There’s a public beta of Curio 14, so of course I’m trying it. Version 14’s tentpole features most interesting to me are Journal” and Auto scoot”. The Journal is just a handy way of creating a date-based tree of idea spaces with specific templates. Here’s what one of the built-in templates looks like.

Curio’s Creative Planner journal templateCurio’s Creative Planner journal template

Or there’s the Meeting” template

Curio’s Meeting journal templateCurio’s Meeting journal template

Of course these can be customized as desired, and they are still idea spaces that can be used like any other in Curio. I’m looking forward to giving the journaling features a spin.

The other feature I’m excited about is called Auto scoot”, which I must admit is an adorable name. If I have a text or other expandable object in a space, and there are other objects below the text object, those objects below will automatically move (scoot) down and out of the way. This sounds minor, but is kind of a big dea.

Curio 14, as with every update, contains dozens of thoughtful and useful new features and tweaks.

Check out the Release notes.

Software Curio
April 18, 2020

Painting Eddie

I started this painting of Iron Maiden’s Eddie” from their Killers” album cover in 1981 and have yet to finish it. I’m guessing I never will, but it remains in my closet, just in case. I think I was afraid of painting his hair so I’ve put it off for going on 40 years and counting.

Art
April 17, 2020

Fiona Apple - Fetch the Bolt Cutters 🎵

Wonderful, weird, powerful new record from Fiona Apple; and I’m very very happy about it.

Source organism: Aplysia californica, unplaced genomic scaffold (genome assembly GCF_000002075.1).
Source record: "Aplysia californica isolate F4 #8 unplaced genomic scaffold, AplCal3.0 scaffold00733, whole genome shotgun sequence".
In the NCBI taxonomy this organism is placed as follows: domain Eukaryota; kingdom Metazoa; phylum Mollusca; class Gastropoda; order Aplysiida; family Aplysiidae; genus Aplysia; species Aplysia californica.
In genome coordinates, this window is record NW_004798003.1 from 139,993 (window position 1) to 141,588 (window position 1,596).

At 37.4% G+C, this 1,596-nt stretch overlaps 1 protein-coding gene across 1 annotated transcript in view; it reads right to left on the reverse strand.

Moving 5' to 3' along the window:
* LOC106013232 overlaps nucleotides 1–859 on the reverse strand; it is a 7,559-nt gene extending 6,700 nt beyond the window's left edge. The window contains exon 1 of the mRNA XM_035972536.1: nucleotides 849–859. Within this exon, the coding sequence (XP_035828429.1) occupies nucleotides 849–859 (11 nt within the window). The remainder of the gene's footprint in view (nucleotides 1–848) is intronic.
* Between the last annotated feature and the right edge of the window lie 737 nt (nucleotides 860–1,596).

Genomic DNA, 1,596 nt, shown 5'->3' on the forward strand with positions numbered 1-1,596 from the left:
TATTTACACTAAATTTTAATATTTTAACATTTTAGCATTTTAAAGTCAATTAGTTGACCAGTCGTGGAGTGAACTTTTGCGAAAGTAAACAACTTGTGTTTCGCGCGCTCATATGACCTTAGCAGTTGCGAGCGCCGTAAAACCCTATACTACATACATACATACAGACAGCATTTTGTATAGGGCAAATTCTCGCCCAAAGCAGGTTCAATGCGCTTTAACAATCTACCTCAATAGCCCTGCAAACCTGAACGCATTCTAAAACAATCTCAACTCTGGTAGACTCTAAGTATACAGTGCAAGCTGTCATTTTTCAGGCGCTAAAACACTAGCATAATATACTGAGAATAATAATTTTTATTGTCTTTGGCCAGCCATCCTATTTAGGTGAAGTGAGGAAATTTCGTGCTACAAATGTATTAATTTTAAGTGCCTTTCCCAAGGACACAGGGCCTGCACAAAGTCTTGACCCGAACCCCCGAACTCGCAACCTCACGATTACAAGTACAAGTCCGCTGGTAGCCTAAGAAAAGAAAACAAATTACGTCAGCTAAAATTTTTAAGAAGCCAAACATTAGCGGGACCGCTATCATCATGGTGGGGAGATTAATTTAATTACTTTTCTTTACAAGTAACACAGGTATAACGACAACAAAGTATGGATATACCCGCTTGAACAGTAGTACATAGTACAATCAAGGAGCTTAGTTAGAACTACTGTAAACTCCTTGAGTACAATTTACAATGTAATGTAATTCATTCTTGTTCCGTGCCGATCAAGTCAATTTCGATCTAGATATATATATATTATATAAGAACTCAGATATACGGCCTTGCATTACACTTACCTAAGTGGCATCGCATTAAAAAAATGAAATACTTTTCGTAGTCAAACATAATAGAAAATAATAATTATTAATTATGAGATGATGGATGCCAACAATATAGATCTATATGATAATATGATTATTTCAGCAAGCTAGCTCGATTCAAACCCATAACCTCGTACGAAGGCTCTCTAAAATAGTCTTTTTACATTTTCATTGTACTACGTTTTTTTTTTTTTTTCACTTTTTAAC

I resent you for having each other
I resent you for being so sure
I resent you presenting your life
like a fucking propaganda brochure

Seriously great.

Whenever you want to begin, begin
We don’t have to go back to where we’ve been.

I saw Apple perform in 2012 and I’d love to go back and do it again.

Fiona Apple, Frederik Meijer Gardens (2012)Fiona Apple, Frederik Meijer Gardens (2012)

Music
April 14, 2020

More notes about Mylio for photo management

I started using Mylio for photo management a few days ago and it’s gone swimmingly so far.

I still prefer keeping my photos organized as files in folders on my hard drive. I use Capture One for editing raw files, and then I export the keepers” to what I call my Digital Print Archive. This is comfortable for me. It feels permanent and manageable. The problem is that I lose out on the features of tools like Apple Photos or Lightroom or Google Photos. I don’t have face recognition or automatic organization by date and/or location. I don’t get automatic sync across devices. I feel left out.

For the past couple years I’ve added everything in my DPA to Google Photos. This way everything is available everywhere, at least for viewing, and I get all the fancy tools. Still, Google gives me the creeps. I could use Lightroom but I don’t want to rely on a cloud solution.

This is where Mylio comes in. Mylio doesn’t use a cloud. It syncs peer to peer whenever devices are on the same network. When they’re apart, changes are saved locally until re-connected. There is some form of https-based sync, but I’ve not investigated how that works